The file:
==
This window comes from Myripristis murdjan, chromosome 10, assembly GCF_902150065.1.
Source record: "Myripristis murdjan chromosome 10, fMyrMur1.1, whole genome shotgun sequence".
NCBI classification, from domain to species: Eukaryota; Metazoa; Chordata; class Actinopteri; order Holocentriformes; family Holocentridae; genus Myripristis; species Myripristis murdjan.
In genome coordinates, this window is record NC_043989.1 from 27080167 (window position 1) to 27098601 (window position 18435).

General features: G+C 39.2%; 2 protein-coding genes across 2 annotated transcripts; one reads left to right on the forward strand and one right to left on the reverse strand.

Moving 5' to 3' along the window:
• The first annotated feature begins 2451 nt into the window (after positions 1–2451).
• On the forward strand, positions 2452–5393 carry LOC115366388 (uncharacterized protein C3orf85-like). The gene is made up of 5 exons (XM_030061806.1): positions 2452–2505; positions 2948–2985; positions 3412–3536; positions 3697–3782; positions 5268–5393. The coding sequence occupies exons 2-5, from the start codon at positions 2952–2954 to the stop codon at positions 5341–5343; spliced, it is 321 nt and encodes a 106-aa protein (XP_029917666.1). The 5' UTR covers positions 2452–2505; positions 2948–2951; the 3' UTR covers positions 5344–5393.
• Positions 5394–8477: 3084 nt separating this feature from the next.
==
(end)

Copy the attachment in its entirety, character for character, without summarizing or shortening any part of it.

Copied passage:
This window comes from Myripristis murdjan, chromosome 10, assembly GCF_902150065.1.
Source record: "Myripristis murdjan chromosome 10, fMyrMur1.1, whole genome shotgun sequence".
NCBI classification, from domain to species: Eukaryota; Metazoa; Chordata; class Actinopteri; order Holocentriformes; family Holocentridae; genus Myripristis; species Myripristis murdjan.
In genome coordinates, this window is record NC_043989.1 from 27080167 (window position 1) to 27098601 (window position 18435).

General features: G+C 39.2%; 2 protein-coding genes across 2 annotated transcripts; one reads left to right on the forward strand and one right to left on the reverse strand.

Moving 5' to 3' along the window:
• The first annotated feature begins 2451 nt into the window (after positions 1–2451).
• On the forward strand, positions 2452–5393 carry LOC115366388 (uncharacterized protein C3orf85-like). The gene is made up of 5 exons (XM_030061806.1): positions 2452–2505; positions 2948–2985; positions 3412–3536; positions 3697–3782; positions 5268–5393. The coding sequence occupies exons 2-5, from the start codon at positions 2952–2954 to the stop codon at positions 5341–5343; spliced, it is 321 nt and encodes a 106-aa protein (XP_029917666.1). The 5' UTR covers positions 2452–2505; positions 2948–2951; the 3' UTR covers positions 5344–5393.
• Positions 5394–8477: 3084 nt separating this feature from the next.